Portfolios, books, web portfolios aaagh! It can all be very confusing. Where to start? Well, read on, I have some advice for you.
If you are putting a portfolio together, there are things you have to have for it to make sense.
1. You have to have a "Body of Work." That means that the person looking at your portfolio should know that, for this portfolio, "THIS" is what you do. If you have random pictures of people, food, scenics, and cars, the person may think that you are a decent photographer, but they probably won't know what YOU DO and what they could hire you for.
2. You have to have a Point of View. How do you feel about the work you do? Is it humorous, serious, sarcastic, tongue-in-cheek...? It's YOUR art, so when you are shooting things or putting your book together, make sure their is a viewpoint inherent in the body of work that comes across. This is so the viewer can gain some insight into the work you would do for them if they hire you.
3. You have to learn how to edit and present your BEST work. If you have 50 shots you think are good enough for your book, You should bring a critical eye to them and narrow them down to your best shots that fulfill the above two points. 10 shots which make up a Body of Work, have a Point of View, and are dead-on GREAT are better than 50 shots with 10 good shots mixed in. Learn how to edit. This is the skill many amateurs and advanced amateurs are lacking. You must learn how to narrow down those shots and pick the best one-- and you must know WHY it is the best.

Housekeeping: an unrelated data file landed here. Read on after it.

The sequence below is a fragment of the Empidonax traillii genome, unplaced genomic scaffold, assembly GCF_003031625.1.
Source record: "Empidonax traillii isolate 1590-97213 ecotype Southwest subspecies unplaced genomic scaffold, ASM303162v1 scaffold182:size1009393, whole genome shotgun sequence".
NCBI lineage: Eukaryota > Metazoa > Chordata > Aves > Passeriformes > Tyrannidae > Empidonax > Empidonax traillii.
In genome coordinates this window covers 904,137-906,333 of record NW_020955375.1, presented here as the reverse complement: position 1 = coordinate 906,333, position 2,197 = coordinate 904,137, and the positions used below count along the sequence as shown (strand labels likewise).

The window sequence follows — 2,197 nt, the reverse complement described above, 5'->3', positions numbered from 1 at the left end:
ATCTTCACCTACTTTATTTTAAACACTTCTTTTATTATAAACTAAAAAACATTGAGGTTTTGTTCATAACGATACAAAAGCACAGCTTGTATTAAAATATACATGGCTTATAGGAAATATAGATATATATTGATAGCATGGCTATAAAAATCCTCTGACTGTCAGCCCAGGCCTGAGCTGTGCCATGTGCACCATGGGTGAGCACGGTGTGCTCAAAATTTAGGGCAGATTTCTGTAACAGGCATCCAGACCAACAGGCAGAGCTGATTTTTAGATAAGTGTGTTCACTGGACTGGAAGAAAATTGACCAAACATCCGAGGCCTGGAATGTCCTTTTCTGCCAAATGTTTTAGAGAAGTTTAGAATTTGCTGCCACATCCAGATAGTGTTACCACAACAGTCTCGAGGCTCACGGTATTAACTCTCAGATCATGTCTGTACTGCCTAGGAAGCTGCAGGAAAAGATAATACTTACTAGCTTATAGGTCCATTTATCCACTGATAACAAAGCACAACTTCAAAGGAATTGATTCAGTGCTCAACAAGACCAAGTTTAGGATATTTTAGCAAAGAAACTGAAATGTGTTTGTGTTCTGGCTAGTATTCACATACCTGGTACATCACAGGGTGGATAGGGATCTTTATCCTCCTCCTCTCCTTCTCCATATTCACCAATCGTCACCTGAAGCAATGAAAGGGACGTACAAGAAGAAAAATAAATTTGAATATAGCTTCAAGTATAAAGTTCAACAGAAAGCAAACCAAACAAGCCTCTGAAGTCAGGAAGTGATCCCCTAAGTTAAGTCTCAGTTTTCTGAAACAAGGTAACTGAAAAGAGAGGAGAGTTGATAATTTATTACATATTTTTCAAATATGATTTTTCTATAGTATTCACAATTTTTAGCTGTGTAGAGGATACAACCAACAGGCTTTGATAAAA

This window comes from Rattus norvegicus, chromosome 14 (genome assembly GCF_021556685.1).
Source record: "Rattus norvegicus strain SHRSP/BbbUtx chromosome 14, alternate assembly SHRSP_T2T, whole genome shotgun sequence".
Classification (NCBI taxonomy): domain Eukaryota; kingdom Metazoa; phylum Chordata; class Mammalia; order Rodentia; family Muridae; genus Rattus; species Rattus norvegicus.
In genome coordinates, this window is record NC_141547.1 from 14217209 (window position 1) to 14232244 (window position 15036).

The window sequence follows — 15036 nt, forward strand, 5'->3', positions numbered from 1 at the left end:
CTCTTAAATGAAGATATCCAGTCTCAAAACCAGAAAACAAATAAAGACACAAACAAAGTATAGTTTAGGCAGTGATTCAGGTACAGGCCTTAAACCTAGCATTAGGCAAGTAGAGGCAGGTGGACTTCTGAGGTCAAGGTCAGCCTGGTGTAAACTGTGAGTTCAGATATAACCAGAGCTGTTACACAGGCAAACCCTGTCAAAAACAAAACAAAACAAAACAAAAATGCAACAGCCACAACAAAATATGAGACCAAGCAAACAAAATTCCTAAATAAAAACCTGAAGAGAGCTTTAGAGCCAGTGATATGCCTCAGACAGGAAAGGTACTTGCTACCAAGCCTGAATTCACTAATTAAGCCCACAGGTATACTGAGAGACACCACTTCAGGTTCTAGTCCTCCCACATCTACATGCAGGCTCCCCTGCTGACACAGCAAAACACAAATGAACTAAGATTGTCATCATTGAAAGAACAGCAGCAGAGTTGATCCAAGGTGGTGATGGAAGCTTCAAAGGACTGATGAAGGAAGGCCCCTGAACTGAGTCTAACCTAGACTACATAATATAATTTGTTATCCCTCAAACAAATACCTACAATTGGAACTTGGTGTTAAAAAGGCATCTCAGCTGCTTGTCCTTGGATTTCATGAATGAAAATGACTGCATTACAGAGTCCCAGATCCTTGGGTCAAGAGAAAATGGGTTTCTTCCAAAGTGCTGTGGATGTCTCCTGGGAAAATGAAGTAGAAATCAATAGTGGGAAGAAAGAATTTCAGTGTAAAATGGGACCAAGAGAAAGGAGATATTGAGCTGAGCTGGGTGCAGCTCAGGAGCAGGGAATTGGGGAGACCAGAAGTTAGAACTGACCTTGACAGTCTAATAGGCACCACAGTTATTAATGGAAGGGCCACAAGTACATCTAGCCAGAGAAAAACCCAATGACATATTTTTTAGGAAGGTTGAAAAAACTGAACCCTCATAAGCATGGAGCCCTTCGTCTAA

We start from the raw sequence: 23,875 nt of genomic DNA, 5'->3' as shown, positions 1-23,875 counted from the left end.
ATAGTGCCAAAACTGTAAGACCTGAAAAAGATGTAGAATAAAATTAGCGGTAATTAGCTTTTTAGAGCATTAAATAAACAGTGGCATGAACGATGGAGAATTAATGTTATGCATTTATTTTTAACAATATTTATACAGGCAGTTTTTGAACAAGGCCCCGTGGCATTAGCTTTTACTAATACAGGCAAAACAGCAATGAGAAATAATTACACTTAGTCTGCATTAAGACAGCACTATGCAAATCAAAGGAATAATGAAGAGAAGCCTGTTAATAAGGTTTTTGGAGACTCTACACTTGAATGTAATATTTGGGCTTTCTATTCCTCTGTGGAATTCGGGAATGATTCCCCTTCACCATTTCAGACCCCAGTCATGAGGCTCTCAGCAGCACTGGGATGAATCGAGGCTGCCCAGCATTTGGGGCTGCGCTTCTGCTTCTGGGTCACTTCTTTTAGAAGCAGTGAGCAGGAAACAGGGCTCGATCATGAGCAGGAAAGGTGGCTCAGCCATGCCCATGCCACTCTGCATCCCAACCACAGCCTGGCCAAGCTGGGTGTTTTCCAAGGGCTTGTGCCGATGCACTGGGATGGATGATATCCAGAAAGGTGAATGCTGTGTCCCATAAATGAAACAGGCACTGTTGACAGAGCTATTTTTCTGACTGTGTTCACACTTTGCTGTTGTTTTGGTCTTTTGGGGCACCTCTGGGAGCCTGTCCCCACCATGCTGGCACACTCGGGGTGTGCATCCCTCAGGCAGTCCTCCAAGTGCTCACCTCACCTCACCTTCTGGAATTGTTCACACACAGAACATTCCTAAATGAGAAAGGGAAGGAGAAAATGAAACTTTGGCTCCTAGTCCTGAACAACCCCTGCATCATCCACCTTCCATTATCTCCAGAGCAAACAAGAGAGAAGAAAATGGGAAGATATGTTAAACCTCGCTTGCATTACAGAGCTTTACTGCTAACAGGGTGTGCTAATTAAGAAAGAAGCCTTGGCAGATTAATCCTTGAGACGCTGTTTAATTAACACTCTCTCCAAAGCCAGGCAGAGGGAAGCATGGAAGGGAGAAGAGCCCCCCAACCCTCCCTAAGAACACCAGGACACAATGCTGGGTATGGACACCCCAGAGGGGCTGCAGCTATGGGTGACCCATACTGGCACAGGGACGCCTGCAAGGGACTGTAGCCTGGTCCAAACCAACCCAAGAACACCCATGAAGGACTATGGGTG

I regularly edit 1,000 shots of my own work A DAY, trust me, you get really quick at it.
The book should have a beginning, middle, and end. Start out with your strongest stuff, and end with your second strongest stuff.